On January 1, Utah State University Vice President for Research and Dean of the School of Graduate Studies Mark McLellan became the 2017 chair of the FDA Science Board.

Since 2014, McLellen has served on the FDA Science Board as an expert in the areas of food science, education and research administration. Appointed last spring, McLellan will continue serving as the inaugural chair of the U.S. Department of Agriculture’s Science Advisory Council. McLellan is the first to serve on both councils simultaneously.

“I’m excited to serve in this position with the FDA,” McLellan said. “I care deeply about the issues covered by the Science Board and am honored to be appointed as chair.”

McLellan has been an active agricultural scientist, first serving as university dean and director of the Florida Agricultural Experiment Station and later as director of the Institute of Food Science and Engineering at Texas A&M University and professor of food science at Cornell University. He is currently a tenured professor in USU’s Department of Nutrition, Dietetics and Food Science.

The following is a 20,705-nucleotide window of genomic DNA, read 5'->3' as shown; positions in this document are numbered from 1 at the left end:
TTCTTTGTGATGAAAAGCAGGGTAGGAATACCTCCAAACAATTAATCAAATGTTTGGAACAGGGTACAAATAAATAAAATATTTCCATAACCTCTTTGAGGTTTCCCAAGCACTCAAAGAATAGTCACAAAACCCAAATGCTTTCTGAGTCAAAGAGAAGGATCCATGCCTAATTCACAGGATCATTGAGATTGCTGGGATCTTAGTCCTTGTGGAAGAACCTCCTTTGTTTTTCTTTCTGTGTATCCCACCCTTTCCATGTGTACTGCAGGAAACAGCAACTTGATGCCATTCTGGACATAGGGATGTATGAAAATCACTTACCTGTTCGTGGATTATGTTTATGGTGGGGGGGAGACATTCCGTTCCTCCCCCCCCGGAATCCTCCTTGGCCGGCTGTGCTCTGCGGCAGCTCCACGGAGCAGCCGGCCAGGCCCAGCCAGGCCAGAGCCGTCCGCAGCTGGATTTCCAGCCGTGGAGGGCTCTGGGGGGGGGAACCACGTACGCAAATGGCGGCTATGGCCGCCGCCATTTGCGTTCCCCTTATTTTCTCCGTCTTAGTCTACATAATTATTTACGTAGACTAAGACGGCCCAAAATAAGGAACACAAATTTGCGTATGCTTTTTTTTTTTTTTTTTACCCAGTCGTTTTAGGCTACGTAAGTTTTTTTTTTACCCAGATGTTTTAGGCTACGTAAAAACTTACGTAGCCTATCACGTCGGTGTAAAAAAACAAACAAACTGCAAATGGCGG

McLellan provides a passion and commitment essential to the role of an FDA chair.

“He has demonstrated exceptional commitment to furthering FDA’s mission and has been actively engaged in a wide variety of matters that come before the Science Board,” said Dr. Luciana Borio, acting chief scientist of the FDA. “He is a renowned food science expert and research administrator, with tremendous vision, energy and leadership experience.”

As chair of the Science Board, McLellan will head a team of 21 experts, most of whom are medical doctors and human health researchers in fields relevant to FDA-regulated products such as pharmacology, food science, clinical medicine and research, and toxicology. This team meets several times a year to discuss complex scientific and technical issues and provide advice to the commissioner of the FDA.

“Dr. McLellan will bolster the Science Board’s advisory role to the FDA commissioner, especially as the board prepares to tackle numerous complex issues in 2017,” Borio continued.

Matters discussed by the board in 2016 included opioid addiction as a result of pain management, trustworthy sources for anticoagulants in the medical supply and the potentially negative effects of anesthesia on toddlers.

“These issues and future issues of the board can have a profound effect across the nation,” McLellan said. “We want to ensure Americans are safe and that the FDA operates a regulatory decision process that is based upon sound science and common sense.”

-Heather Zollinger, RGS Communications: heather.zollinger@usu.edu